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Estimating Switching Costs in Urban Travel Demand in Chicago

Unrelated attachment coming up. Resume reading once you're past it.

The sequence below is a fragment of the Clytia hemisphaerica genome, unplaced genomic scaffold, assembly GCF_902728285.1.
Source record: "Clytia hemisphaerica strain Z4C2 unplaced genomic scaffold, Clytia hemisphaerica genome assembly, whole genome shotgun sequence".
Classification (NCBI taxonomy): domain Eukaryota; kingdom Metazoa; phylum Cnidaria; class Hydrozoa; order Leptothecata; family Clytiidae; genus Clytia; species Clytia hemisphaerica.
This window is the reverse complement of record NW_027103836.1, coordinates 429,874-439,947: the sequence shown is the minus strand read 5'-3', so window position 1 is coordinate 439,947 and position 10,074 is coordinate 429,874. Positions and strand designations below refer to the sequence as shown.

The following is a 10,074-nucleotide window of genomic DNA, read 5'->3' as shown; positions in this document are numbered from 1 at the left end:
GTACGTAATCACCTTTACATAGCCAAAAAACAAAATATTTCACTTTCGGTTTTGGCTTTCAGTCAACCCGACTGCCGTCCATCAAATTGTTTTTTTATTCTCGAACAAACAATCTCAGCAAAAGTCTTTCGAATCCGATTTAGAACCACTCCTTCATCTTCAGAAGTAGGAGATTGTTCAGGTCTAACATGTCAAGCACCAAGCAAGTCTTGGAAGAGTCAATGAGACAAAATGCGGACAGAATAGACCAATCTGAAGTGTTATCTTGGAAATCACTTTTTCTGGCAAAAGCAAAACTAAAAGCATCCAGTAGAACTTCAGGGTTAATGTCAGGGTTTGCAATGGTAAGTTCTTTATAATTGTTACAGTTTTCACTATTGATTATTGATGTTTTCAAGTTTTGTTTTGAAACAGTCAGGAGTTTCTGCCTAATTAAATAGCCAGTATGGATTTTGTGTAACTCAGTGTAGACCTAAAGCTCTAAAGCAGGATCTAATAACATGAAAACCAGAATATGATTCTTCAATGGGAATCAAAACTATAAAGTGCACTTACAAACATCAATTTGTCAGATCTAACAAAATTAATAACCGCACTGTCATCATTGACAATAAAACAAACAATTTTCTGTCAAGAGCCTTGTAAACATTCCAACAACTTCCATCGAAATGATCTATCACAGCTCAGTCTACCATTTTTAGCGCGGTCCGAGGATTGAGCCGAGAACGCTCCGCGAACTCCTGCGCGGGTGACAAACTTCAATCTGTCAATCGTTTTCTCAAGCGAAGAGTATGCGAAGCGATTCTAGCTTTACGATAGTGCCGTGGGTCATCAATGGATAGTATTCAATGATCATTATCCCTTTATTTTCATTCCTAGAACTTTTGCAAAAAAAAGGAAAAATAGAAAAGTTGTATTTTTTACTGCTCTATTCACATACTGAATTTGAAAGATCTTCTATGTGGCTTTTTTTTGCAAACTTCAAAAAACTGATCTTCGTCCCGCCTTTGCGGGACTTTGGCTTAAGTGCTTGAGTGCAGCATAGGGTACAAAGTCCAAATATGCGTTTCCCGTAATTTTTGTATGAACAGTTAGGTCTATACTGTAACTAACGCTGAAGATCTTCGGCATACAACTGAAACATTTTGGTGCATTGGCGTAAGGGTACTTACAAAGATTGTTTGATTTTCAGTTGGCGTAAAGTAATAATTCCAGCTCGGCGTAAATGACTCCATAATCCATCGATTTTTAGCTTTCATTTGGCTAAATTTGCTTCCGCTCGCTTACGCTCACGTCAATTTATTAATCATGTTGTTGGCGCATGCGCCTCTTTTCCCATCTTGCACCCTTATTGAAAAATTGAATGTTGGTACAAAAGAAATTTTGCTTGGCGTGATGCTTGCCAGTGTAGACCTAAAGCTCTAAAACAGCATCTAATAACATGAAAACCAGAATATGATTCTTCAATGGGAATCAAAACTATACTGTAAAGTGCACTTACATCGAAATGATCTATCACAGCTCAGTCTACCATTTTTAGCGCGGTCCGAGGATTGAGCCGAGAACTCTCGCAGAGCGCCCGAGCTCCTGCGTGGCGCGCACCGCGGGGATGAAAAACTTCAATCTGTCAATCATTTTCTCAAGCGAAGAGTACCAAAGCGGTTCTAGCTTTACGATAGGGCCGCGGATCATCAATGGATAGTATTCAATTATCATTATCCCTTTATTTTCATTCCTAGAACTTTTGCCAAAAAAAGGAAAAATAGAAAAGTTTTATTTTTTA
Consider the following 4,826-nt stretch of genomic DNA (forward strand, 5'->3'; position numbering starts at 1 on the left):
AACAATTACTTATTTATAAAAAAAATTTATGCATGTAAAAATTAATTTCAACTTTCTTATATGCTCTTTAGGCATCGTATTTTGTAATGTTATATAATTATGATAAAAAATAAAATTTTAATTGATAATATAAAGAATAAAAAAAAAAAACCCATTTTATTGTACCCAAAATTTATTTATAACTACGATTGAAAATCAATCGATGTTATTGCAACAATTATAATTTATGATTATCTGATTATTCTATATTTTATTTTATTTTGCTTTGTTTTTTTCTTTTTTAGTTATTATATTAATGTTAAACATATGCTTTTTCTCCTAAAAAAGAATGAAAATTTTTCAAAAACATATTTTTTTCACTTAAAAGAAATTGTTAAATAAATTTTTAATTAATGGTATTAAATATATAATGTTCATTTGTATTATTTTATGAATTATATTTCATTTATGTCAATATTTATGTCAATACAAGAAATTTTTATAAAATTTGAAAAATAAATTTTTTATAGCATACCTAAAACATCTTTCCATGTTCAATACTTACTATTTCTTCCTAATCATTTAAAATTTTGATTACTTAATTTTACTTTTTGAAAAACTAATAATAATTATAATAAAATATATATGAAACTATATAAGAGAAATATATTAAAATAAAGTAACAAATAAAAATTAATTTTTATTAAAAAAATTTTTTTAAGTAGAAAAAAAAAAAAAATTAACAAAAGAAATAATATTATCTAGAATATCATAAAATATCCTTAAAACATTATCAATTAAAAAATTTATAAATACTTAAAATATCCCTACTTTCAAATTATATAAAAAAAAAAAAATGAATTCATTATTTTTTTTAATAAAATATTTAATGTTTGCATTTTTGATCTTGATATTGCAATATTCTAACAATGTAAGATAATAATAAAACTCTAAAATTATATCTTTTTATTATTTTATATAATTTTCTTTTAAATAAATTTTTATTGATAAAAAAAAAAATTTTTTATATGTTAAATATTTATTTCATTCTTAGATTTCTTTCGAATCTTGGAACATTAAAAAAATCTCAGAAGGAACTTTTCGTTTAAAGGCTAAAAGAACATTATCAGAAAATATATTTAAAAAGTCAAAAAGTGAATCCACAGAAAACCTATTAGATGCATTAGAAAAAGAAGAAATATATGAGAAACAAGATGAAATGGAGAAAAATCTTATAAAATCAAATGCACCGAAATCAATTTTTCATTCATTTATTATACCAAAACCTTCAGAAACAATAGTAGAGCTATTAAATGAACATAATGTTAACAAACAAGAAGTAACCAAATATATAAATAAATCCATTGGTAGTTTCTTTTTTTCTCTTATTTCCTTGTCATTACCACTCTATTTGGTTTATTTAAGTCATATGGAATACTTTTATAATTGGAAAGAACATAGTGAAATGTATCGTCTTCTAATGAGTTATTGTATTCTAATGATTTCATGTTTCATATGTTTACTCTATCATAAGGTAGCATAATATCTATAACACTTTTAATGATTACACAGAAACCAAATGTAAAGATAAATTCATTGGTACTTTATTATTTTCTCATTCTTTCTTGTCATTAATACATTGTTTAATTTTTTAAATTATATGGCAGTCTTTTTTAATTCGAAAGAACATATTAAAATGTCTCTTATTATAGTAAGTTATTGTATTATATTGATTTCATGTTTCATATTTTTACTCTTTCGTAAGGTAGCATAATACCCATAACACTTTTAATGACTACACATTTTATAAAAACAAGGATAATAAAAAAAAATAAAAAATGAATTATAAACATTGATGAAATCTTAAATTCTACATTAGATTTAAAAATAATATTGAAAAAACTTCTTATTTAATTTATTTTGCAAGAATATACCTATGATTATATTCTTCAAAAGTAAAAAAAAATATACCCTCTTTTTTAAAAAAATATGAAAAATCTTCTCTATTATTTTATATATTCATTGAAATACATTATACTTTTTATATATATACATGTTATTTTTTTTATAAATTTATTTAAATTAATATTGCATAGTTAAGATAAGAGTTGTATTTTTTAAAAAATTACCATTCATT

I investigate the effect of switching costs in the transportation market in Chicago. Demand is represented by a continuum of agents that are persistently heterogeneous and forward looking. Each period agents may choose among car use, public transportation or an outside option. Consumers incur a fixed cost every time they decide to switch from one mode of transportation to another. In subsequent periods, no switching costs are incurred if the agent chooses the same mode of transportation. I structurally estimate the dynamic discrete choice model using monthly data on ridership, traffic volume counting, and gasoline prices over the period 2001-2009. The results show that car switching cost (the cost incurred when switching from car to public transit) are higher than public transit switching cost (the cost incurred when switching from public transit to car), both in monetary terms ($21.41 against $1.66, respectively) and as a percentage of the monthly cost of using that mode of transportation (13.21% against 1.89%, respectively). Finally, I estimate gasoline price and public transit fare elasticities to assess the economic significance of the results.